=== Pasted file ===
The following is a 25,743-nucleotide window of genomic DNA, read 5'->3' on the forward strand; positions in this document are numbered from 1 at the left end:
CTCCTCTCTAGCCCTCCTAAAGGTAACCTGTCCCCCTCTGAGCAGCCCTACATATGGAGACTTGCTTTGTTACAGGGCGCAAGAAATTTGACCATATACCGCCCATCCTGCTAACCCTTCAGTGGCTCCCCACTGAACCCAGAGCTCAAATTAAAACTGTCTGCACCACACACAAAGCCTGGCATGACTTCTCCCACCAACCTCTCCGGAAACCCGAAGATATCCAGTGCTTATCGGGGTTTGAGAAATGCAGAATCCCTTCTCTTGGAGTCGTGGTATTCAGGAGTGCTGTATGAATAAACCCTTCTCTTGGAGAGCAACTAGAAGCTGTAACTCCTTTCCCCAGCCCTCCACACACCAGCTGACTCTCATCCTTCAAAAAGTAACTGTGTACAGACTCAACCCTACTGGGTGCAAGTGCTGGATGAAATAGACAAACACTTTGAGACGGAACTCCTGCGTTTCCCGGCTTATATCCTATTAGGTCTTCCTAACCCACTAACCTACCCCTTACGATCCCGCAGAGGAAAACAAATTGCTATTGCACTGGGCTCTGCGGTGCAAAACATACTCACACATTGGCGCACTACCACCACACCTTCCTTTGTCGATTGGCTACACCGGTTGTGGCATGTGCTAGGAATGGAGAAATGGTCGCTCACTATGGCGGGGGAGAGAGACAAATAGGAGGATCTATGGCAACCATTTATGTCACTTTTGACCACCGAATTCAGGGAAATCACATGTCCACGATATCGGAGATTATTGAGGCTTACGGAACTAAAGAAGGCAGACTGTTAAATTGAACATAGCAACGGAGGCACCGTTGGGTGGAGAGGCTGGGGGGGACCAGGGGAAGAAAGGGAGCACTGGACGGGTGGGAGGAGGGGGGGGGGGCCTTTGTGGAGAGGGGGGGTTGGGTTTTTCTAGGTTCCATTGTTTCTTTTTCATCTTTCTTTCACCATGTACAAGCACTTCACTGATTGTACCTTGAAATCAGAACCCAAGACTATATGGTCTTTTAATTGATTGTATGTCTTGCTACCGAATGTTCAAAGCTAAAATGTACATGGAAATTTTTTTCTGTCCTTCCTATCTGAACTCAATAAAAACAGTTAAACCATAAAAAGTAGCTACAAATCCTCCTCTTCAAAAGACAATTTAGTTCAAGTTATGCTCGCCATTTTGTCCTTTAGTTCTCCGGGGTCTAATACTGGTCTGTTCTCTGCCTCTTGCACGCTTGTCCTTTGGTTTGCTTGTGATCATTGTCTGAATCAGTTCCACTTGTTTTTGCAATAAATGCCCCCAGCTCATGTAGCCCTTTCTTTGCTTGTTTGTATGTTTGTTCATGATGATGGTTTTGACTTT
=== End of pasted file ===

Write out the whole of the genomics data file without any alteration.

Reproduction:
The following is a 25,743-nucleotide window of genomic DNA, read 5'->3' on the forward strand; positions in this document are numbered from 1 at the left end:
CTCCTCTCTAGCCCTCCTAAAGGTAACCTGTCCCCCTCTGAGCAGCCCTACATATGGAGACTTGCTTTGTTACAGGGCGCAAGAAATTTGACCATATACCGCCCATCCTGCTAACCCTTCAGTGGCTCCCCACTGAACCCAGAGCTCAAATTAAAACTGTCTGCACCACACACAAAGCCTGGCATGACTTCTCCCACCAACCTCTCCGGAAACCCGAAGATATCCAGTGCTTATCGGGGTTTGAGAAATGCAGAATCCCTTCTCTTGGAGTCGTGGTATTCAGGAGTGCTGTATGAATAAACCCTTCTCTTGGAGAGCAACTAGAAGCTGTAACTCCTTTCCCCAGCCCTCCACACACCAGCTGACTCTCATCCTTCAAAAAGTAACTGTGTACAGACTCAACCCTACTGGGTGCAAGTGCTGGATGAAATAGACAAACACTTTGAGACGGAACTCCTGCGTTTCCCGGCTTATATCCTATTAGGTCTTCCTAACCCACTAACCTACCCCTTACGATCCCGCAGAGGAAAACAAATTGCTATTGCACTGGGCTCTGCGGTGCAAAACATACTCACACATTGGCGCACTACCACCACACCTTCCTTTGTCGATTGGCTACACCGGTTGTGGCATGTGCTAGGAATGGAGAAATGGTCGCTCACTATGGCGGGGGAGAGAGACAAATAGGAGGATCTATGGCAACCATTTATGTCACTTTTGACCACCGAATTCAGGGAAATCACATGTCCACGATATCGGAGATTATTGAGGCTTACGGAACTAAAGAAGGCAGACTGTTAAATTGAACATAGCAACGGAGGCACCGTTGGGTGGAGAGGCTGGGGGGGACCAGGGGAAGAAAGGGAGCACTGGACGGGTGGGAGGAGGGGGGGGGGGCCTTTGTGGAGAGGGGGGGTTGGGTTTTTCTAGGTTCCATTGTTTCTTTTTCATCTTTCTTTCACCATGTACAAGCACTTCACTGATTGTACCTTGAAATCAGAACCCAAGACTATATGGTCTTTTAATTGATTGTATGTCTTGCTACCGAATGTTCAAAGCTAAAATGTACATGGAAATTTTTTTCTGTCCTTCCTATCTGAACTCAATAAAAACAGTTAAACCATAAAAAGTAGCTACAAATCCTCCTCTTCAAAAGACAATTTAGTTCAAGTTATGCTCGCCATTTTGTCCTTTAGTTCTCCGGGGTCTAATACTGGTCTGTTCTCTGCCTCTTGCACGCTTGTCCTTTGGTTTGCTTGTGATCATTGTCTGAATCAGTTCCACTTGTTTTTGCAATAAATGCCCCCAGCTCATGTAGCCCTTTCTTTGCTTGTTTGTATGTTTGTTCATGATGATGGTTTTGACTTT